Archive for February 17th, 2010

Why Lent?

Today is Ash Wednesday, the traditional beginning of the Lenten season and the time when small wars break out around the Protestant household over whether or not the season should be a part of the Christian calendar.

Many argue (quite plausibly it seems to me) that we should learn from the calendar God established for His people under the Old Covenant, which had only one day of fasting set apart each year (and it was surrounded by numerous days of feasting). If, they say, this was the case prior to the coming of our Savior (and the inauguration of the new heavens and new earth, the days of “continual feasting”) why would we institute a season of 40 days of “fasting”? And, I think I agree — assuming that Lent is celebrated as a 40 day fast. But the question is, “Is this how Lent should be celebrated?” I don’t think so.

I know that traditionally, Christians have “given up” something for Lent and usually that “something” has been something they particularly enjoy. This may be seen as a form of “fasting” I guess, but if it is, it’s a very pale shadow of what “fast” (doing without food of any kind) really means. I understand the rationale for the practice, but given it’s very limited focus, it seems to me to miss the point of fasting in general and is easily metamorphosed into something like a “Pharisaical” act (i.e. “God surely must be pleased with me since He sees me foregoing my usual afternoon grande chocolate-caramel-cinnamon mocha latte with extra foam, which I’m absolutely dying to have right now!”).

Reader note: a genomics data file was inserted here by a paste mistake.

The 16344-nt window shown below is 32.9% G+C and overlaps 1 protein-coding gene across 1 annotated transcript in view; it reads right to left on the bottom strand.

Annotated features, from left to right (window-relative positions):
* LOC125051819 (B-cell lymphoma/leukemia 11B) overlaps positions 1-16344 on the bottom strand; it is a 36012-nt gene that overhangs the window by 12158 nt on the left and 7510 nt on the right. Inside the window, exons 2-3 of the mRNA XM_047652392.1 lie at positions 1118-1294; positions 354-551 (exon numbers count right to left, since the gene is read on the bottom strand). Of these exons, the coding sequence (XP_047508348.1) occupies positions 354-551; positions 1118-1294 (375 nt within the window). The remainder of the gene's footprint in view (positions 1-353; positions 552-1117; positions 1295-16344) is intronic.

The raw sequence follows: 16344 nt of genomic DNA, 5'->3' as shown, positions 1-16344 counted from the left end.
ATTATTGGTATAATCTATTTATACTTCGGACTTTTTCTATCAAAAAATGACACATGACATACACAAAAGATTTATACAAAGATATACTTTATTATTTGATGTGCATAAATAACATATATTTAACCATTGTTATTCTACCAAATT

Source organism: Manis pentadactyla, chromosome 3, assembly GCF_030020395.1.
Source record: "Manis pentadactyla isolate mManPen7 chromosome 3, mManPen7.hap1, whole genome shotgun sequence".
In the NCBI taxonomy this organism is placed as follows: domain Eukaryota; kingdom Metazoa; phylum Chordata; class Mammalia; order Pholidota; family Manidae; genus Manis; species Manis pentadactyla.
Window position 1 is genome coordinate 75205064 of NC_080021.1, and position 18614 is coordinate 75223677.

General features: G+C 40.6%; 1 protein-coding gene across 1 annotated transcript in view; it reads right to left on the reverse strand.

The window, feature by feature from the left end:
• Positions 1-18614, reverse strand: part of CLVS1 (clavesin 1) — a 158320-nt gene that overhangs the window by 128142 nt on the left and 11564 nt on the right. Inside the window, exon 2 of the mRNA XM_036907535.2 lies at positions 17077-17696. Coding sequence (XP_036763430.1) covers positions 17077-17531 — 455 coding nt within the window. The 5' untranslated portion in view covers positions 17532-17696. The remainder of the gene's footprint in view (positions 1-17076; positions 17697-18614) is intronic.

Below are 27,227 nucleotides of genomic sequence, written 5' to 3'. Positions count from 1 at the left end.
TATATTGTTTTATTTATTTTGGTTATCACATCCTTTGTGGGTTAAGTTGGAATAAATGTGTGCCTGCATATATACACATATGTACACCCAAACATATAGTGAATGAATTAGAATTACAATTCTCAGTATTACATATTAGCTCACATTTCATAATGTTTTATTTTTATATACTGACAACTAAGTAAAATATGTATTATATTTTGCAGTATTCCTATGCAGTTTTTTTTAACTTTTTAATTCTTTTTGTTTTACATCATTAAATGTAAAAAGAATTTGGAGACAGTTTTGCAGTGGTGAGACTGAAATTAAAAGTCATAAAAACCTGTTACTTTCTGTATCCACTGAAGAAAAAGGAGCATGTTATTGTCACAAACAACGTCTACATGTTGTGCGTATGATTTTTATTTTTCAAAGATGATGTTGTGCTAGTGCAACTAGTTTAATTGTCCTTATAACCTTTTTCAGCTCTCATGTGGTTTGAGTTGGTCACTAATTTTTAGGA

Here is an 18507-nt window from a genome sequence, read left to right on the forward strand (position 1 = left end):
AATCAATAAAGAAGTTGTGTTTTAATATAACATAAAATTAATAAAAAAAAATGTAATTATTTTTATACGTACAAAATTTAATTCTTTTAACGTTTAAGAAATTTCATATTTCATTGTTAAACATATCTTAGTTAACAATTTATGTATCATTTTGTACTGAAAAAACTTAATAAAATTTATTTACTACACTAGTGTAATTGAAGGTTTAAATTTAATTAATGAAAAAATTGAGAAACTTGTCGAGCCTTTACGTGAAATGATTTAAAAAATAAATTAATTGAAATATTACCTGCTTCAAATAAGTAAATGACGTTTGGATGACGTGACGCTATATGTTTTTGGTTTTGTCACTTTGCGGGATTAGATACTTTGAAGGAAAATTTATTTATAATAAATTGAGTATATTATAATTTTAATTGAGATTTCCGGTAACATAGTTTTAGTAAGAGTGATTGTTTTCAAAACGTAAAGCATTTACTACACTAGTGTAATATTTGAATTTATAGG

This is — probably unintentionally, but it is all the same — a distortion of the whole purpose of fasting. We fast to remind ourselves of the seriousness of our sins. Our sins are a high-handed insult to the gracious, loving God who made us. They are so grievous that we deserve no good thing from God — indeed, we deserve to starve to death. Fasting should have the same effect upon our attitude toward sin that spanking is designed to produce in our children — i.e. it should impress upon us that sin is bad, painful, worthy of death, and that I ought to hate it and stay away from it. I’m not sure that giving up Godiva chocolate for forty days always has the same effect.

So, unless the congregation is going to engage in a corporate fast for a particular reason or you decide to set a day aside for a real fast (which means no food for 24 hours or at least until sundown), I’m not sure that these lite fasts mean a great deal — and we probably are better off without them. But that’s a different matter than saying that Lent is evil or unprofitable. (more…)

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